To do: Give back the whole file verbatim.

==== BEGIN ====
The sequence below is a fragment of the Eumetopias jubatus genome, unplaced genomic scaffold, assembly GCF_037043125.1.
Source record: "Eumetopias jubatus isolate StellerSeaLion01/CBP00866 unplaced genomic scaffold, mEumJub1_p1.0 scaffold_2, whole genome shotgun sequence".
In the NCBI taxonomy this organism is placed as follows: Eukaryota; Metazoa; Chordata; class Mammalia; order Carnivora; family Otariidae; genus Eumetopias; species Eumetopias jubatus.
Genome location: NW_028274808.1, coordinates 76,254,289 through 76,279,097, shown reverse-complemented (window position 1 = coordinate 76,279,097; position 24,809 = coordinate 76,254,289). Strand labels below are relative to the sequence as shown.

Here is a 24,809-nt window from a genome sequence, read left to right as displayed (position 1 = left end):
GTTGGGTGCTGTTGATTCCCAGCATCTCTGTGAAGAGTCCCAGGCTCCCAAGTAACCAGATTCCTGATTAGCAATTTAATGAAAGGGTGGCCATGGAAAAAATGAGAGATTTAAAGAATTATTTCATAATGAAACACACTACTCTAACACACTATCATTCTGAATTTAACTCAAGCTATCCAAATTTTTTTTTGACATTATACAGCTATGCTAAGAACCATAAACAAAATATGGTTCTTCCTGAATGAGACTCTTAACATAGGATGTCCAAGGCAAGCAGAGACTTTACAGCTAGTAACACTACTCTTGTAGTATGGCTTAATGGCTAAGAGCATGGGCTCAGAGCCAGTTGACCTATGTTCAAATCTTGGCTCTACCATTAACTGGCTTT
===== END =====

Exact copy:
The sequence below is a fragment of the Eumetopias jubatus genome, unplaced genomic scaffold, assembly GCF_037043125.1.
Source record: "Eumetopias jubatus isolate StellerSeaLion01/CBP00866 unplaced genomic scaffold, mEumJub1_p1.0 scaffold_2, whole genome shotgun sequence".
In the NCBI taxonomy this organism is placed as follows: Eukaryota; Metazoa; Chordata; class Mammalia; order Carnivora; family Otariidae; genus Eumetopias; species Eumetopias jubatus.
Genome location: NW_028274808.1, coordinates 76,254,289 through 76,279,097, shown reverse-complemented (window position 1 = coordinate 76,279,097; position 24,809 = coordinate 76,254,289). Strand labels below are relative to the sequence as shown.

Here is a 24,809-nt window from a genome sequence, read left to right as displayed (position 1 = left end):
GTTGGGTGCTGTTGATTCCCAGCATCTCTGTGAAGAGTCCCAGGCTCCCAAGTAACCAGATTCCTGATTAGCAATTTAATGAAAGGGTGGCCATGGAAAAAATGAGAGATTTAAAGAATTATTTCATAATGAAACACACTACTCTAACACACTATCATTCTGAATTTAACTCAAGCTATCCAAATTTTTTTTTGACATTATACAGCTATGCTAAGAACCATAAACAAAATATGGTTCTTCCTGAATGAGACTCTTAACATAGGATGTCCAAGGCAAGCAGAGACTTTACAGCTAGTAACACTACTCTTGTAGTATGGCTTAATGGCTAAGAGCATGGGCTCAGAGCCAGTTGACCTATGTTCAAATCTTGGCTCTACCATTAACTGGCTTT